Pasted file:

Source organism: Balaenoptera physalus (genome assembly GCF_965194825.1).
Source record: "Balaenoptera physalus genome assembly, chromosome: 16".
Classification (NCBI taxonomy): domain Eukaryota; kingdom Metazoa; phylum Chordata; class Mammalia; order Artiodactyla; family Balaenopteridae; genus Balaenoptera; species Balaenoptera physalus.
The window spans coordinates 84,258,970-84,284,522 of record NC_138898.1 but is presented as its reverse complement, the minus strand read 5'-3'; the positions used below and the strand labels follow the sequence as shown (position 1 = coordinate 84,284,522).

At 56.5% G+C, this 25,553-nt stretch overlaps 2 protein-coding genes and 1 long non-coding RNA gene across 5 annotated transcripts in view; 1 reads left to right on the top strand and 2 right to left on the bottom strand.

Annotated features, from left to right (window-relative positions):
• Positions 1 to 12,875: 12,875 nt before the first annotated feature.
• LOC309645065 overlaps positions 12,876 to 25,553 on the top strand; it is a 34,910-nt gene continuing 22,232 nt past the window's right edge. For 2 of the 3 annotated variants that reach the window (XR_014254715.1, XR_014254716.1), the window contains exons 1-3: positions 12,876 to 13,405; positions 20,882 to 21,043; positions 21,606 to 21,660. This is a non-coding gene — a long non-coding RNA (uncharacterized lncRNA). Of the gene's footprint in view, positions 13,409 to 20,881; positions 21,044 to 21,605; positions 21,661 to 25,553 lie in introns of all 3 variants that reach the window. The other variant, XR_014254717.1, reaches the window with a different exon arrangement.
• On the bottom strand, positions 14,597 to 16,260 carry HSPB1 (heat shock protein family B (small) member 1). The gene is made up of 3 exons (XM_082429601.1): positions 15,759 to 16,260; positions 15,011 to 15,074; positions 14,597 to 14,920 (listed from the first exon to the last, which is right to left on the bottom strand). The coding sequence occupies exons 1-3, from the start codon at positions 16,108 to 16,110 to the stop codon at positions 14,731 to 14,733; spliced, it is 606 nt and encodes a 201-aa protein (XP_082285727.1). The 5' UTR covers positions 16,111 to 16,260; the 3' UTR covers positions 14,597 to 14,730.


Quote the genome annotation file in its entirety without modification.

Source organism: Balaenoptera physalus (genome assembly GCF_965194825.1).
Source record: "Balaenoptera physalus genome assembly, chromosome: 16".
Classification (NCBI taxonomy): domain Eukaryota; kingdom Metazoa; phylum Chordata; class Mammalia; order Artiodactyla; family Balaenopteridae; genus Balaenoptera; species Balaenoptera physalus.
The window spans coordinates 84,258,970-84,284,522 of record NC_138898.1 but is presented as its reverse complement, the minus strand read 5'-3'; the positions used below and the strand labels follow the sequence as shown (position 1 = coordinate 84,284,522).

At 56.5% G+C, this 25,553-nt stretch overlaps 2 protein-coding genes and 1 long non-coding RNA gene across 5 annotated transcripts in view; 1 reads left to right on the top strand and 2 right to left on the bottom strand.

Annotated features, from left to right (window-relative positions):
• Positions 1 to 12,875: 12,875 nt before the first annotated feature.
• LOC309645065 overlaps positions 12,876 to 25,553 on the top strand; it is a 34,910-nt gene continuing 22,232 nt past the window's right edge. For 2 of the 3 annotated variants that reach the window (XR_014254715.1, XR_014254716.1), the window contains exons 1-3: positions 12,876 to 13,405; positions 20,882 to 21,043; positions 21,606 to 21,660. This is a non-coding gene — a long non-coding RNA (uncharacterized lncRNA). Of the gene's footprint in view, positions 13,409 to 20,881; positions 21,044 to 21,605; positions 21,661 to 25,553 lie in introns of all 3 variants that reach the window. The other variant, XR_014254717.1, reaches the window with a different exon arrangement.
• On the bottom strand, positions 14,597 to 16,260 carry HSPB1 (heat shock protein family B (small) member 1). The gene is made up of 3 exons (XM_082429601.1): positions 15,759 to 16,260; positions 15,011 to 15,074; positions 14,597 to 14,920 (listed from the first exon to the last, which is right to left on the bottom strand). The coding sequence occupies exons 1-3, from the start codon at positions 16,108 to 16,110 to the stop codon at positions 14,731 to 14,733; spliced, it is 606 nt and encodes a 201-aa protein (XP_082285727.1). The 5' UTR covers positions 16,111 to 16,260; the 3' UTR covers positions 14,597 to 14,730.